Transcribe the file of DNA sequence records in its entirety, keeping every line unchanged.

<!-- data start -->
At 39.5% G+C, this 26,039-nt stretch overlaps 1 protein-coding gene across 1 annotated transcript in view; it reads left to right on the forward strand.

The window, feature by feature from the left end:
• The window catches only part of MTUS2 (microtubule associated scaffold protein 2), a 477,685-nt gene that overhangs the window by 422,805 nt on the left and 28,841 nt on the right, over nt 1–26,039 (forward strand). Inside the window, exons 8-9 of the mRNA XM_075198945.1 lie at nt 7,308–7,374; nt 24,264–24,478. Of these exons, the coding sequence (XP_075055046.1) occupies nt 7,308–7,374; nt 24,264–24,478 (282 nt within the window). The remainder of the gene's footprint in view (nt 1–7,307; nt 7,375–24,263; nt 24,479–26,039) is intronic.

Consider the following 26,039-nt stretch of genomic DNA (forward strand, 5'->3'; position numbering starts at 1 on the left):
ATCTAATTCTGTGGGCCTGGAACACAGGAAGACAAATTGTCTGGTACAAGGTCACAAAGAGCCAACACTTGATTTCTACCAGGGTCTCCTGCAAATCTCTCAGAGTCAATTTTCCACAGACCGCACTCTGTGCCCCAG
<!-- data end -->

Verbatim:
At 39.5% G+C, this 26,039-nt stretch overlaps 1 protein-coding gene across 1 annotated transcript in view; it reads left to right on the forward strand.

The window, feature by feature from the left end:
• The window catches only part of MTUS2 (microtubule associated scaffold protein 2), a 477,685-nt gene that overhangs the window by 422,805 nt on the left and 28,841 nt on the right, over nt 1–26,039 (forward strand). Inside the window, exons 8-9 of the mRNA XM_075198945.1 lie at nt 7,308–7,374; nt 24,264–24,478. Of these exons, the coding sequence (XP_075055046.1) occupies nt 7,308–7,374; nt 24,264–24,478 (282 nt within the window). The remainder of the gene's footprint in view (nt 1–7,307; nt 7,375–24,263; nt 24,479–26,039) is intronic.

Consider the following 26,039-nt stretch of genomic DNA (forward strand, 5'->3'; position numbering starts at 1 on the left):
ATCTAATTCTGTGGGCCTGGAACACAGGAAGACAAATTGTCTGGTACAAGGTCACAAAGAGCCAACACTTGATTTCTACCAGGGTCTCCTGCAAATCTCTCAGAGTCAATTTTCCACAGACCGCACTCTGTGCCCCAG